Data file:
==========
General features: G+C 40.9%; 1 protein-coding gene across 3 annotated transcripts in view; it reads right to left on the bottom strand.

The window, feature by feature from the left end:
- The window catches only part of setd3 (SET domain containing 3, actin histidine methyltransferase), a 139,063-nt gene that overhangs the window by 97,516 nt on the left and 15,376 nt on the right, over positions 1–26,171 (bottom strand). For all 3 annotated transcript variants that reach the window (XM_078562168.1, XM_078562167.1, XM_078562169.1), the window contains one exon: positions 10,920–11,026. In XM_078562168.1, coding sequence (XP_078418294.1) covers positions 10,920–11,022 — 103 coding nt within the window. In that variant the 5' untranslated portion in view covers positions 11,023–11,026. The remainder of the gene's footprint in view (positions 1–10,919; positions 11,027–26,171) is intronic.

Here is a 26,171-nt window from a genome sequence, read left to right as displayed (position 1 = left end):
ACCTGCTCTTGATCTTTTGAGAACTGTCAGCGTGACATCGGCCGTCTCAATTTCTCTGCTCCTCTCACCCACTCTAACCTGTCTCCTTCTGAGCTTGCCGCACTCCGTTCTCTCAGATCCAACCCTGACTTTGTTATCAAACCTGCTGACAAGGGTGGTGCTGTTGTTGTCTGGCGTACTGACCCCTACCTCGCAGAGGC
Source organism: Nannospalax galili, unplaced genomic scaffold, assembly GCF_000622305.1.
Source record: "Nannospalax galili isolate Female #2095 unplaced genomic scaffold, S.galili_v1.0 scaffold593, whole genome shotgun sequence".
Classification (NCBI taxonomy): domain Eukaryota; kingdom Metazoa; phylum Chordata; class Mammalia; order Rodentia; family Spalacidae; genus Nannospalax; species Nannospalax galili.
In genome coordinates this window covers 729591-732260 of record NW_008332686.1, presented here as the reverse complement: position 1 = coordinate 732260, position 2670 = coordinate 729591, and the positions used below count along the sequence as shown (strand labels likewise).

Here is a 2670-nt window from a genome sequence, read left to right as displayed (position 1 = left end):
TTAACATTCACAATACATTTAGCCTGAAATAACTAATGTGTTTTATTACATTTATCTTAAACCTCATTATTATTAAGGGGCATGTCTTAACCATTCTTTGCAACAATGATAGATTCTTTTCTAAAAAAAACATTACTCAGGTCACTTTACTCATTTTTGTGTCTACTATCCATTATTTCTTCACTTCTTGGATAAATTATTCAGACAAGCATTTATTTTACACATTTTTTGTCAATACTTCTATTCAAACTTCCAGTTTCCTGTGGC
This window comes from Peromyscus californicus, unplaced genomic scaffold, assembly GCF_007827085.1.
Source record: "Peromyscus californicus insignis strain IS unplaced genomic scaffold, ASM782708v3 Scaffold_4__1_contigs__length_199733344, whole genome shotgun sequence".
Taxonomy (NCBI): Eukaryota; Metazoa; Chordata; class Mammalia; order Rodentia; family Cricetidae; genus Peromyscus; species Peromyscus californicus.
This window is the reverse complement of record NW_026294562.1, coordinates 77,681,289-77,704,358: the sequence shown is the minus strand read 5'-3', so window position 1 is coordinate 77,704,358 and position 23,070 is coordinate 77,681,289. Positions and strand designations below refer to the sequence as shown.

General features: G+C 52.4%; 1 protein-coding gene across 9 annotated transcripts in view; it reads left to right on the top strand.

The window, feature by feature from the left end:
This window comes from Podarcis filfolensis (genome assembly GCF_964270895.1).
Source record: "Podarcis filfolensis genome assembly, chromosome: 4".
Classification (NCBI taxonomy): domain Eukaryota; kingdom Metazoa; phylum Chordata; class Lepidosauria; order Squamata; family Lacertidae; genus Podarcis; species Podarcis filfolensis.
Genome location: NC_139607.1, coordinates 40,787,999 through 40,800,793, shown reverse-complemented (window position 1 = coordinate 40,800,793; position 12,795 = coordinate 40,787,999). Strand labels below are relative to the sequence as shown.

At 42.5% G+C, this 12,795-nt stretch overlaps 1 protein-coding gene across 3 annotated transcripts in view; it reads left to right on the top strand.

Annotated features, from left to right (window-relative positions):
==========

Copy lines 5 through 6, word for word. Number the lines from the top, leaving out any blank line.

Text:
ACCTGCTCTTGATCTTTTGAGAACTGTCAGCGTGACATCGGCCGTCTCAATTTCTCTGCTCCTCTCACCCACTCTAACCTGTCTCCTTCTGAGCTTGCCGCACTCCGTTCTCTCAGATCCAACCCTGACTTTGTTATCAAACCTGCTGACAAGGGTGGTGCTGTTGTTGTCTGGCGTACTGACCCCTACCTCGCAGAGGC
Source organism: Nannospalax galili, unplaced genomic scaffold, assembly GCF_000622305.1.